As members, trustees and staff of a The Nord Family Foundation, we have the incredible opportunity to travel to conferences and hear some of the world’s civic leader’s talk about their work. More often than not, I return to Lorain County, inspired by what I have heard and ready for action. Few people in the nonprofit and social sector have the budget or time that allows them to hear these great speakers. I think it is very important for foundations to fund programs that bring challenging speakers to their communities. In the schooling sector, few teachers have the time or money or incentive to travel to hear great thinkers in education. We are trying to change that.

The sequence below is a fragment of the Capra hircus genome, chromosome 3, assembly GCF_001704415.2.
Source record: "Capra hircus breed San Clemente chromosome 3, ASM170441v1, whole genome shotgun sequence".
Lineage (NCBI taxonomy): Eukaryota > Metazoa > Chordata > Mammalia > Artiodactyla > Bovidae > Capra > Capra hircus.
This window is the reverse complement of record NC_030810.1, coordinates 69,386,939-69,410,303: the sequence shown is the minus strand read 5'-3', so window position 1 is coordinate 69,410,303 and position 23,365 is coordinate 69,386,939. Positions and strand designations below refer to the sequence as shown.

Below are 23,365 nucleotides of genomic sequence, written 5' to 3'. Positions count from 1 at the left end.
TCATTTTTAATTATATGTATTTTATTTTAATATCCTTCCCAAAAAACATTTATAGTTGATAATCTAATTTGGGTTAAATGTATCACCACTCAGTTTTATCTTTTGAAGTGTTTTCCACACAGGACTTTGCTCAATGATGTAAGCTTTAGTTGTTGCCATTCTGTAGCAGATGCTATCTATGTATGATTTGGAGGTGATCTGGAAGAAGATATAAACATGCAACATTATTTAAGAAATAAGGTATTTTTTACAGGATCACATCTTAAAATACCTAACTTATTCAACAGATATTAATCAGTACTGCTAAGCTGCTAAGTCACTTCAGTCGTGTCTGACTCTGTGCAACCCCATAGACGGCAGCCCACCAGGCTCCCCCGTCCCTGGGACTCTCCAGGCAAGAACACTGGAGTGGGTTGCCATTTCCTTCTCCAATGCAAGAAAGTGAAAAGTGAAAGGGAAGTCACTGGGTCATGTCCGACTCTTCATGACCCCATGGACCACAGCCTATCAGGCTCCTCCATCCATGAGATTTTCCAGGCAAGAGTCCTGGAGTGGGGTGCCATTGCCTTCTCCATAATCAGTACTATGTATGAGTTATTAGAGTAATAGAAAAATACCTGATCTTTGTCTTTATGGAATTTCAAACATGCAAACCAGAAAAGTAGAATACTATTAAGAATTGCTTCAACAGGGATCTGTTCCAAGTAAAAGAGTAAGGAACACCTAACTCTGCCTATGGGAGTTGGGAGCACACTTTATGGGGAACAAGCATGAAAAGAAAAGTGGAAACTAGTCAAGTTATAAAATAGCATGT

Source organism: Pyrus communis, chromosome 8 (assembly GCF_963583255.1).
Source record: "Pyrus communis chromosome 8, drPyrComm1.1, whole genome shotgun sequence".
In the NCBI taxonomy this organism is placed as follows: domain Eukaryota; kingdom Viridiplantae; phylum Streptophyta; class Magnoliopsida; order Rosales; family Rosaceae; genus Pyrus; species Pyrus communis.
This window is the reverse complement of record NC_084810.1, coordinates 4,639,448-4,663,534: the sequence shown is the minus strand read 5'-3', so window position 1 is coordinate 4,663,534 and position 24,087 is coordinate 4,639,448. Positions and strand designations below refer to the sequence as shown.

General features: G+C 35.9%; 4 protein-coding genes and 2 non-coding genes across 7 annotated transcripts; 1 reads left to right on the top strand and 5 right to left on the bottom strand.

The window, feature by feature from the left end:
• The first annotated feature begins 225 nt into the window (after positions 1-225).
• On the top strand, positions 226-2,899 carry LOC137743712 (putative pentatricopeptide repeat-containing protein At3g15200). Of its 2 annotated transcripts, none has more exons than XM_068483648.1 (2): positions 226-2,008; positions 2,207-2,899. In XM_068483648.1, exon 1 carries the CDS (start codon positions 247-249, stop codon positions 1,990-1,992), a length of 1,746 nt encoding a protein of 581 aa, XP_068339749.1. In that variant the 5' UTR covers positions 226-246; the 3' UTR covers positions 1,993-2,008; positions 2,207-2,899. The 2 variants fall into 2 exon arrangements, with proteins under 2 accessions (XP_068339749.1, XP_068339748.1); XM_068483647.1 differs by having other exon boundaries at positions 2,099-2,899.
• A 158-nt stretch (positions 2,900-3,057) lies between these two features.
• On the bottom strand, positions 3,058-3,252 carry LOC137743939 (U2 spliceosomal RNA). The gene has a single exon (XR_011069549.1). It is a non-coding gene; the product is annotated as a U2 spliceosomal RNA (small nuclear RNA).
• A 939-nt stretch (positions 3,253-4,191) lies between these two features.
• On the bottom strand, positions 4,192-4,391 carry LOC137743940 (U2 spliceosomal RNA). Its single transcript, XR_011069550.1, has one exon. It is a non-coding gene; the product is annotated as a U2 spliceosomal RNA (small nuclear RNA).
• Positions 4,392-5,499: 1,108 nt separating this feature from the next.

In October, I had the opportunity to hear Dr. Howard Fuller address a luncheon crowd on the subject of real educational opportunity especially for children in economically stagnant communities. Dr. Fuller is currently the Director for the Institute for the Transformation of Learning at Marquette University in Milwaukee Wisconsin. Prior to that position, Dr. Fuller served as Superintendent of Milwaukee Schools from 1991-1995. Dr. Fuller describes the school system he stepped into.. “First the high schools were a mess. I wanted to restore discipline and safety in high schools. I also wanted to decentralize authority and funds. I wanted to revamp the curriculum. I also wanted to give parents options for their kids’ education.” During his four-year tenure, Fuller put a rigorous curriculum in place, developed school-to-work programs, decentralized budgetary authority, and made schools responsible for their own students’ achievements. Fuller’s programs led to increasing attendance rates and elevated reading and standardized test scores. Fuller also became a vocal proponent of charter schools and voucher programs. As Fuller explained to School Reform News, “What we’re trying to do is create a situation where there can be some advantage for those parents who most need an advantage: the parents whose children now are forced to stay in schools that simply are not working for them.” He called this issue of quality education the last great Civil Rights challenge facing this country. The audience response to his talk was a five-minute round of applause.